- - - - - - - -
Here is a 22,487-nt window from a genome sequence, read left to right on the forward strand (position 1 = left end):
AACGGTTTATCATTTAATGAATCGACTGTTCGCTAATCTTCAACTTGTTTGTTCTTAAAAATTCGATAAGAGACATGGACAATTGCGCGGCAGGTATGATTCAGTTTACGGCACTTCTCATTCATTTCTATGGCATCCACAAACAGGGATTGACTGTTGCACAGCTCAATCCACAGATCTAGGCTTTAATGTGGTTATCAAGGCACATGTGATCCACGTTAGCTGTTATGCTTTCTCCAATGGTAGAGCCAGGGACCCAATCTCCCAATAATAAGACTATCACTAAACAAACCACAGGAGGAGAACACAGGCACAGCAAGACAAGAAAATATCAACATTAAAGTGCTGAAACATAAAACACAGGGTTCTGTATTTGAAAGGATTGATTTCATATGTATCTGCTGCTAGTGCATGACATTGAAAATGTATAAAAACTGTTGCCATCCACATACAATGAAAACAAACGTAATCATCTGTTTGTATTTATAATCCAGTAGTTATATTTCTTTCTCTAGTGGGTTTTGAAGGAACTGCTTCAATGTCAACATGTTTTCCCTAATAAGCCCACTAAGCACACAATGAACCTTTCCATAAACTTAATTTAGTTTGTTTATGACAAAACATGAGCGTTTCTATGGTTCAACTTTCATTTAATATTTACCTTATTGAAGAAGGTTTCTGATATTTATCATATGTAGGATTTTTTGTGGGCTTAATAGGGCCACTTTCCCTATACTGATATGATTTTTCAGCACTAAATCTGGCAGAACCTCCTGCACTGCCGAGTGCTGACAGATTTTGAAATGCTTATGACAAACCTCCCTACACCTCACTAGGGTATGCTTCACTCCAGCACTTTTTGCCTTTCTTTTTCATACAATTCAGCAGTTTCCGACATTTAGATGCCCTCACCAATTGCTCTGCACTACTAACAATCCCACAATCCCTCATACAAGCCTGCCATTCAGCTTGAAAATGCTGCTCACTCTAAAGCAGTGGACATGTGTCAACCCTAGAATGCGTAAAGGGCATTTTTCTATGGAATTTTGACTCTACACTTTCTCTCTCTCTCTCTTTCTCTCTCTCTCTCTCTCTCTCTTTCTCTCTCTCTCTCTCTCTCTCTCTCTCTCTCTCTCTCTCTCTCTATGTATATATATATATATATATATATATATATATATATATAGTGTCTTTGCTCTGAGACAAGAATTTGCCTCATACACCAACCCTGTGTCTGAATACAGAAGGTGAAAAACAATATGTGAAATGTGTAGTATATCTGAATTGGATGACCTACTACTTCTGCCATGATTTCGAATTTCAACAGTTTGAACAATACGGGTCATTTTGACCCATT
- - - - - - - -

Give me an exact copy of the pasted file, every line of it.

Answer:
Here is a 22,487-nt window from a genome sequence, read left to right on the forward strand (position 1 = left end):
AACGGTTTATCATTTAATGAATCGACTGTTCGCTAATCTTCAACTTGTTTGTTCTTAAAAATTCGATAAGAGACATGGACAATTGCGCGGCAGGTATGATTCAGTTTACGGCACTTCTCATTCATTTCTATGGCATCCACAAACAGGGATTGACTGTTGCACAGCTCAATCCACAGATCTAGGCTTTAATGTGGTTATCAAGGCACATGTGATCCACGTTAGCTGTTATGCTTTCTCCAATGGTAGAGCCAGGGACCCAATCTCCCAATAATAAGACTATCACTAAACAAACCACAGGAGGAGAACACAGGCACAGCAAGACAAGAAAATATCAACATTAAAGTGCTGAAACATAAAACACAGGGTTCTGTATTTGAAAGGATTGATTTCATATGTATCTGCTGCTAGTGCATGACATTGAAAATGTATAAAAACTGTTGCCATCCACATACAATGAAAACAAACGTAATCATCTGTTTGTATTTATAATCCAGTAGTTATATTTCTTTCTCTAGTGGGTTTTGAAGGAACTGCTTCAATGTCAACATGTTTTCCCTAATAAGCCCACTAAGCACACAATGAACCTTTCCATAAACTTAATTTAGTTTGTTTATGACAAAACATGAGCGTTTCTATGGTTCAACTTTCATTTAATATTTACCTTATTGAAGAAGGTTTCTGATATTTATCATATGTAGGATTTTTTGTGGGCTTAATAGGGCCACTTTCCCTATACTGATATGATTTTTCAGCACTAAATCTGGCAGAACCTCCTGCACTGCCGAGTGCTGACAGATTTTGAAATGCTTATGACAAACCTCCCTACACCTCACTAGGGTATGCTTCACTCCAGCACTTTTTGCCTTTCTTTTTCATACAATTCAGCAGTTTCCGACATTTAGATGCCCTCACCAATTGCTCTGCACTACTAACAATCCCACAATCCCTCATACAAGCCTGCCATTCAGCTTGAAAATGCTGCTCACTCTAAAGCAGTGGACATGTGTCAACCCTAGAATGCGTAAAGGGCATTTTTCTATGGAATTTTGACTCTACACTTTCTCTCTCTCTCTCTTTCTCTCTCTCTCTCTCTCTCTCTTTCTCTCTCTCTCTCTCTCTCTCTCTCTCTCTCTCTCTCTCTCTCTATGTATATATATATATATATATATATATATATATATATATAGTGTCTTTGCTCTGAGACAAGAATTTGCCTCATACACCAACCCTGTGTCTGAATACAGAAGGTGAAAAACAATATGTGAAATGTGTAGTATATCTGAATTGGATGACCTACTACTTCTGCCATGATTTCGAATTTCAACAGTTTGAACAATACGGGTCATTTTGACCCATT